Ficus carica L., aka the fig, was so popular 9,000 years ago that folk in Palestine lined them up in groves to ensure local supplies were met, thereby predating grain cultivation. D.H. Lawrence would have admired the fig during his Italian sojourn, but it only made its way into Europe during the 15th century after being plundered from Persia, Asia Minor and Syria. The above video was created to celebrate Lawrence’s seductive ode to this sun-ripened fruit, but the fig has been a source of reverence for centuries. Figs have come to symbolise fertility, peace and prosperity in many world religions, including Christianity, Islam, Hinduism, Judaism and Buddhism. In Ancient Greece, athletes scoffed as many as they could get their hands on, believing it would enhance speed and strength. King Nebuchadnezzar II had them planted in the hanging gardens of Babylon whereas Egyptian kings were buried with them to please the mother goddess Hathor who would emerge from a mythic fig tree to welcome them into the afterlife. Figs also appear in the Old and New Testament, offering remedies for illness – both medical and social. Hezekiah, King of Judah, recovered from a plague of boils after his servants applied a paste of crushed figs to his skin. Whereas the fig leaf provided Adam and Eve with a bit of dignity after an apple left them rotten to the core. Or as Lawrence puts it: ‘She got the fact on her mind, and quickly sewed fig-leaves/ And women have been sewing ever since’.
Although Lawrence’s naughty poem has become synonymous with the fig, it appears elsewhere in literature. In The Bell Jar (1963), Sylvia Plath’s semi-autobiographical novel about a young woman’s descent into madness, Esther encounters a fig tree and later reflects ‘I saw my life branching out before me like the green fig tree in the story’. But it is best known in the 5th century epic poem The Mahavamsa, which covers the early history of Buddhism in Sri Lanka, and sees the Buddha gaining enlightenment under a fig tree.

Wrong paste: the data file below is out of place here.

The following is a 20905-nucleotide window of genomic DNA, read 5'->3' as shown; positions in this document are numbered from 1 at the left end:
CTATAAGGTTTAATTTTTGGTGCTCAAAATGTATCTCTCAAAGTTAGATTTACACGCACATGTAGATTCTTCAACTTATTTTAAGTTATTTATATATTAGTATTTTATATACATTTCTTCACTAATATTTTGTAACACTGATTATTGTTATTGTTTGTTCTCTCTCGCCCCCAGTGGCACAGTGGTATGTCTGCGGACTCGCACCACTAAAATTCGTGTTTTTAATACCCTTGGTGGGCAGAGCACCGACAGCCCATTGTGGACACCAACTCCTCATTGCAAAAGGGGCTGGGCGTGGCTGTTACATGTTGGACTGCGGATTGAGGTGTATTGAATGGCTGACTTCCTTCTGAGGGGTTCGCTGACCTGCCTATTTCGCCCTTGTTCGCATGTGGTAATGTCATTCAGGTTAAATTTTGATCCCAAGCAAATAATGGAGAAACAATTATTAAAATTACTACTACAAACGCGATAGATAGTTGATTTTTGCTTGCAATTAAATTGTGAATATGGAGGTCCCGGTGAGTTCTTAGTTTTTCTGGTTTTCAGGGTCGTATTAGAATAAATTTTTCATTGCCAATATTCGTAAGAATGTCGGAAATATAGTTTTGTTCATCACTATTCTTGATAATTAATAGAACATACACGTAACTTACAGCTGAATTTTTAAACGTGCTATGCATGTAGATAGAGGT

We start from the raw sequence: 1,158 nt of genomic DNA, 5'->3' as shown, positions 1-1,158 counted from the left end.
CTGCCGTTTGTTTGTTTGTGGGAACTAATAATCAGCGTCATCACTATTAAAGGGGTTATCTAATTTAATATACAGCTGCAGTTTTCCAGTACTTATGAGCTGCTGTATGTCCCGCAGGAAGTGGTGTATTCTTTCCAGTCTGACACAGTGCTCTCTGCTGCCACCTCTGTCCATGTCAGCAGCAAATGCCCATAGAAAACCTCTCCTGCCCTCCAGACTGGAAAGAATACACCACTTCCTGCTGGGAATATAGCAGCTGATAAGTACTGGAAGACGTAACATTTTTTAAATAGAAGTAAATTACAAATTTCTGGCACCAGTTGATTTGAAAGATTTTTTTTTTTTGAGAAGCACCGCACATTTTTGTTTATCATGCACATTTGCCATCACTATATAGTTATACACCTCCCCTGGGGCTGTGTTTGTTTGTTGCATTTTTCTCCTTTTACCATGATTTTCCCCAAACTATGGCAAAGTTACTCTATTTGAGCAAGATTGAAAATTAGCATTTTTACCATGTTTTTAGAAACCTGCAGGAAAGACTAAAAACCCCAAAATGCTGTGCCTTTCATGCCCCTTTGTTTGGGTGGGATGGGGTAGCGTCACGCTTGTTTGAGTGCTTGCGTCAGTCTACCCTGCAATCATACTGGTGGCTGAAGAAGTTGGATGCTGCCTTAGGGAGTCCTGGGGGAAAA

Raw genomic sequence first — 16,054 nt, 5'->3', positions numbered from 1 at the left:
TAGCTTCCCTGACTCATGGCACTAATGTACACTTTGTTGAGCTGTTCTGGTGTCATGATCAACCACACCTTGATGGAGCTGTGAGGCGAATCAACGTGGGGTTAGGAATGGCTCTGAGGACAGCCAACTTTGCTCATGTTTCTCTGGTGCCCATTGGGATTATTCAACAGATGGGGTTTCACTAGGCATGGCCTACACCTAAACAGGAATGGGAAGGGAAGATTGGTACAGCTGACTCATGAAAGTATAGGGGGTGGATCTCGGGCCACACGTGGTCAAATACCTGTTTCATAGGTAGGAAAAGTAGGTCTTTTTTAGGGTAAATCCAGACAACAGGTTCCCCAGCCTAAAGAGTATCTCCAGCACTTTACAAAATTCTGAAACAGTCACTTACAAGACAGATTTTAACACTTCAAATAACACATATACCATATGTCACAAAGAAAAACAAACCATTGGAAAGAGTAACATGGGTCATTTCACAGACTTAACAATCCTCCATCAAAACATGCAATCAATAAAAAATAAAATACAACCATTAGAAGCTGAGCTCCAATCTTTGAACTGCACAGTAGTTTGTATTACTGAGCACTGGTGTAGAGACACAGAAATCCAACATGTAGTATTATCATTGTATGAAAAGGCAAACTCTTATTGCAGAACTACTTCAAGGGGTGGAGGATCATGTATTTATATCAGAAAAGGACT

Lawrence writes that ‘The fig is a very secretive fruit,’ so secretive in fact that it defies definition. Ben Crair, writing in The New Yorker, explains ‘a clever botanist would sell them at the florist, with the fresh-cut roses’. This is because a fig is technically a ball of flowers, with enclosed flowers that bloom inwards or as Lawrence writes ‘There was a flower that flowered inward, womb-ward;/ Now there is a fruit like a ripe womb’.
This unique fruit, I mean flower – or more accurately a syconium, requires pollination to reproduce and this can only be done by a fig wasp which is just small enough to crawl inside. And not just any fig wasp by the way! Each of the 750 varieties has its own unique species of fig wasp to do the business. So next time you sink your teeth into the ‘glittering, rosy, moist, honied, heavy-petalled’ interior, remember you are most likely chomping into a female fig wasp that got stuck.
Mike Shanahan in Ladders to Heaven explains that this process of codependent evolution has been going on for sixty million years. The fig, unlike seasonal fruit, can be found all year round, making it a vital food source for over 1300 bird and mammal species. High in potassium, iron, fiber, and plant calcium, it has also been essential to survival of certain species in times of want. A 2003 study of Uganda’s Budongo Forest found that figs were ‘the sole source of fruit for chimpanzees at certain times of year’. I doubt these species would care to be instructed on the best way to eat this keystone fruit as Lawrence does in his poem, taking the Italians to task: ‘But the vulgar way/ Is just to put your mouth to the crack, and take out the flesh in one bite.’
Mike Shanahan is particularly enamoured with the Strangler breed of fig which grows ‘from seeds dropped high on other trees by passing birds and mammals. By starting out high in the forest canopy instead of on its gloomy floor, the strangler seedlings get the light they need to grow with vigour. As they do, they send down aerial roots that become thick and woody, encasing their host trees in a living mesh. They can even smother and kill giant trees, growing into colossal forms’. Shanahan also points out that the struggles faced by the Strangler fig would inspire the British biologist Alfred Russel Wallace to develop his own theory of evolution by natural selection, independently of Charles Darwin. High-energy figs may also have helped our ancestors to develop bigger brains.
However you eat yours, and for whatever purpose, we hope you enjoy our short video, lovingly put together by Izaak Bosman.
In the DH Lawrence Memory Theatre we want to address various aspects of Lawrence’s life through artefacts to try to understand this complex writer. How do we capture Lawrence’s playfulness in poems such as Figs? Does the poem draw out important issues regarding nudity and shame or does the idea that ‘ripe figs won’t keep’ chide with modern attitudes towards female sexual identity? Just as Figs have been around for centuries, so to women have faced centuries of insults. In 2019 we will be building our Memory Theatre and retracing Lawrence’s savage pilgrimage both physically and digitally. If you have an idea for an artefact get involved and submit ideas here.